'It is not merely a question of the settlement of Italian aggression. It is collective security: it is the very existence of the League of Nations.'
Soon after his country had been subjected to a biological attack by the Italian army in 1935, Haile Selassie I made an impassioned appeal before the League of Nations in Geneva, where he posed the prophetic question ‘are States going to set up the terrible precedent of bowing before force?’. The years that followed bore out his concern: WWII was long and bloody and Italy was firmly in the camp of the fascists. However in his VE day speech Selassie I states that his people speak ‘without bitterness’ as the time had now come for the Axis alliance. What would the world look like now if the League of Nations had heeded Selassie I’s warnings? Today, 75 years after that speech, we spend an evening with some of Ethiopia and Eritrea’s new visionaries. What are the subjects that interest them today? What does the world’s oldest civilisation have to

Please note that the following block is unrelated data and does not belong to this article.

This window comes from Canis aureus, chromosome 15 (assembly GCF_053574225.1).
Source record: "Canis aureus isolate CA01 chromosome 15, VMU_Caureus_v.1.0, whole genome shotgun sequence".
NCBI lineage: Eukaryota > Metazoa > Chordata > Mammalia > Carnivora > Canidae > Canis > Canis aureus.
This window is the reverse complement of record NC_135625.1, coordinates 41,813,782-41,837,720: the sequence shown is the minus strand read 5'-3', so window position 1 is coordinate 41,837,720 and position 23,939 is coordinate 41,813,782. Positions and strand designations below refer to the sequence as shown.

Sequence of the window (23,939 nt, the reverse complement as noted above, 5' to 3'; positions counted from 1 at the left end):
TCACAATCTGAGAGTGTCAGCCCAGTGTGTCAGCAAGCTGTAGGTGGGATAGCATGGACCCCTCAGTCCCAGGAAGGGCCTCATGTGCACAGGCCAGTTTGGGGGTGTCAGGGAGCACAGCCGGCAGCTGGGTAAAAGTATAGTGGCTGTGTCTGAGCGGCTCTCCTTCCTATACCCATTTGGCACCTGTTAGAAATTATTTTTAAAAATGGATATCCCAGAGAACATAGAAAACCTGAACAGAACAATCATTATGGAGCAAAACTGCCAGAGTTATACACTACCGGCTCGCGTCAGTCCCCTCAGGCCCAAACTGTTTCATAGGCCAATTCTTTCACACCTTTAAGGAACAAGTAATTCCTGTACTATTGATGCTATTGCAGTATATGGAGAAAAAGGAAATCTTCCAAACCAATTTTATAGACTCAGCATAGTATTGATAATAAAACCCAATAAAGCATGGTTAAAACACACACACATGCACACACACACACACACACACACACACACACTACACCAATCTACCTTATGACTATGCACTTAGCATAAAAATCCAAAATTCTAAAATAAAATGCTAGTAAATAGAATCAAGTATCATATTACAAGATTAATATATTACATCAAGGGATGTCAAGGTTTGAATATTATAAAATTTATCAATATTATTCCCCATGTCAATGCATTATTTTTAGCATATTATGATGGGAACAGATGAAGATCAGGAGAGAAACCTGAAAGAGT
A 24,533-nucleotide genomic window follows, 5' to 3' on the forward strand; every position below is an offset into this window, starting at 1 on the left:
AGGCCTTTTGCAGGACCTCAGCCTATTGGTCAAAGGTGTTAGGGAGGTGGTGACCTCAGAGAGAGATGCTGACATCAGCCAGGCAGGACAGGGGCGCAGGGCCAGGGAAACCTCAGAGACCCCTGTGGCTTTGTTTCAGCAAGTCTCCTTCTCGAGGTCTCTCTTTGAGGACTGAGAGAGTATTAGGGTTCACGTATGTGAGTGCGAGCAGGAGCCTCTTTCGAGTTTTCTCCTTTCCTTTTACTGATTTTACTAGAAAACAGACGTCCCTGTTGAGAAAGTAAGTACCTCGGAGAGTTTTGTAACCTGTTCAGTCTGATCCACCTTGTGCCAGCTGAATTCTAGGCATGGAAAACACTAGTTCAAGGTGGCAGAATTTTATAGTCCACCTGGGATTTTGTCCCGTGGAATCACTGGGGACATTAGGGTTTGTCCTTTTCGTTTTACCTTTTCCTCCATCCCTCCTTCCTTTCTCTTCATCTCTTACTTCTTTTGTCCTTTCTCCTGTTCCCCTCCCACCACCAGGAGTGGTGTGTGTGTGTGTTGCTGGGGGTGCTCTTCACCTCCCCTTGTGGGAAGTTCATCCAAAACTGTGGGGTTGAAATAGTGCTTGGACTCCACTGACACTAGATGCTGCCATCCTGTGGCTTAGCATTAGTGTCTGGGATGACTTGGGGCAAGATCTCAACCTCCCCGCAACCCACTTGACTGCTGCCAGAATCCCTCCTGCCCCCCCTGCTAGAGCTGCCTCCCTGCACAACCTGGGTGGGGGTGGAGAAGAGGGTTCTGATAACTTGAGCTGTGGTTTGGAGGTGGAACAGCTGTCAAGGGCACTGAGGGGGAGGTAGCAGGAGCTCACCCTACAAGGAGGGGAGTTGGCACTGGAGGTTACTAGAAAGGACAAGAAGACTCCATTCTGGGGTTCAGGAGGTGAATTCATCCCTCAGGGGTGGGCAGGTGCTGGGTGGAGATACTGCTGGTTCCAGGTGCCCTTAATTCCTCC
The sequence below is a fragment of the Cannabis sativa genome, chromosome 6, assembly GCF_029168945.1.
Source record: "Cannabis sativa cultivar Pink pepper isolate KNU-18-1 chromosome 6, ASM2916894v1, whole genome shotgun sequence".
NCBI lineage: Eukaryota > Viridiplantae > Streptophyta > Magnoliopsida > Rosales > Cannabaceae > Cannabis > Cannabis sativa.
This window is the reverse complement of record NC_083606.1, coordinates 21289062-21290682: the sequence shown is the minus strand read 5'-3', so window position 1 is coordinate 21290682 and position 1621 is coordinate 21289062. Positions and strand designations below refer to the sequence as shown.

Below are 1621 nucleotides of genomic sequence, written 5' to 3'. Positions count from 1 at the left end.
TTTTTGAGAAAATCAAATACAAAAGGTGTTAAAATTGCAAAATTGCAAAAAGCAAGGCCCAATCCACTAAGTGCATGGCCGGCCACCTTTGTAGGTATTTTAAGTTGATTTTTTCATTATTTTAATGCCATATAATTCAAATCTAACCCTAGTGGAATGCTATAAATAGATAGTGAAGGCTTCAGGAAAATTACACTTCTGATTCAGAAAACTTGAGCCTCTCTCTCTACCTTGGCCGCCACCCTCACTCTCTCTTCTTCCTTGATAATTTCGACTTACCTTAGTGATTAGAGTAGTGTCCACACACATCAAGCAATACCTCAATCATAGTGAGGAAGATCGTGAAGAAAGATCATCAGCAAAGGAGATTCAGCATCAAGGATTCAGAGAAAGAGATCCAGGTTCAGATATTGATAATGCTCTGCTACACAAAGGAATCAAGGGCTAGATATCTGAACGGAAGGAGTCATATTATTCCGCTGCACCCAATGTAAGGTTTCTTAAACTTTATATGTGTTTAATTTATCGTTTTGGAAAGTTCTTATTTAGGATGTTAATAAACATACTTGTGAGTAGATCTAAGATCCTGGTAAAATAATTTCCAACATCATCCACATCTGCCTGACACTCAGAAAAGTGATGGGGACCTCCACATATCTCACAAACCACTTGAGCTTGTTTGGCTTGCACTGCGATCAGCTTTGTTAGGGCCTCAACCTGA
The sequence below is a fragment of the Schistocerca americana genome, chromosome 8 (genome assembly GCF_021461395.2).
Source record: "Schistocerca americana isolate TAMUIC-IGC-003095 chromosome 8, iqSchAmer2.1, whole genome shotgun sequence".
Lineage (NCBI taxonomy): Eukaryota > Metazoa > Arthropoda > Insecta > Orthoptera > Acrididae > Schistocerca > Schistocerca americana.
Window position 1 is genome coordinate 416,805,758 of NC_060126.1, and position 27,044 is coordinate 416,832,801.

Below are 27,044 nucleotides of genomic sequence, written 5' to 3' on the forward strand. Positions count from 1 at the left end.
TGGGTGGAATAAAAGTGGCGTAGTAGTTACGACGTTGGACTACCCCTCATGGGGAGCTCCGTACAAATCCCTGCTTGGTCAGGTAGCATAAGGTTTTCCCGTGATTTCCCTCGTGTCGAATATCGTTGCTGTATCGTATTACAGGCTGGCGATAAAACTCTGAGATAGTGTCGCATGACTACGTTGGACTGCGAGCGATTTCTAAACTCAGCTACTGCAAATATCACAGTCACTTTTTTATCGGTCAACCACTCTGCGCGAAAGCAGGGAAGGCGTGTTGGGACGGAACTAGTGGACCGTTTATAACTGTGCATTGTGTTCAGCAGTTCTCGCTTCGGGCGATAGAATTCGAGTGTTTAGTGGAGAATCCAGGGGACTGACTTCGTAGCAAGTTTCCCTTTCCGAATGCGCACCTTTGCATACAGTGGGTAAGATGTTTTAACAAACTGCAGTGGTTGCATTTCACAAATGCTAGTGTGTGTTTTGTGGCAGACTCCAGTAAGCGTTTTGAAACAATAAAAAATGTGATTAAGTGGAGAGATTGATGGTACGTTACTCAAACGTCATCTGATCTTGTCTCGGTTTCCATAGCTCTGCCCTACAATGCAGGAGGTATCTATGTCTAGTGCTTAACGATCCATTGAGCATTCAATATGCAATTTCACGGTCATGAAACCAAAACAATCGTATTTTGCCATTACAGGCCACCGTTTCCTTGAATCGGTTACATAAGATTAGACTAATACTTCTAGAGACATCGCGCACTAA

say to the future?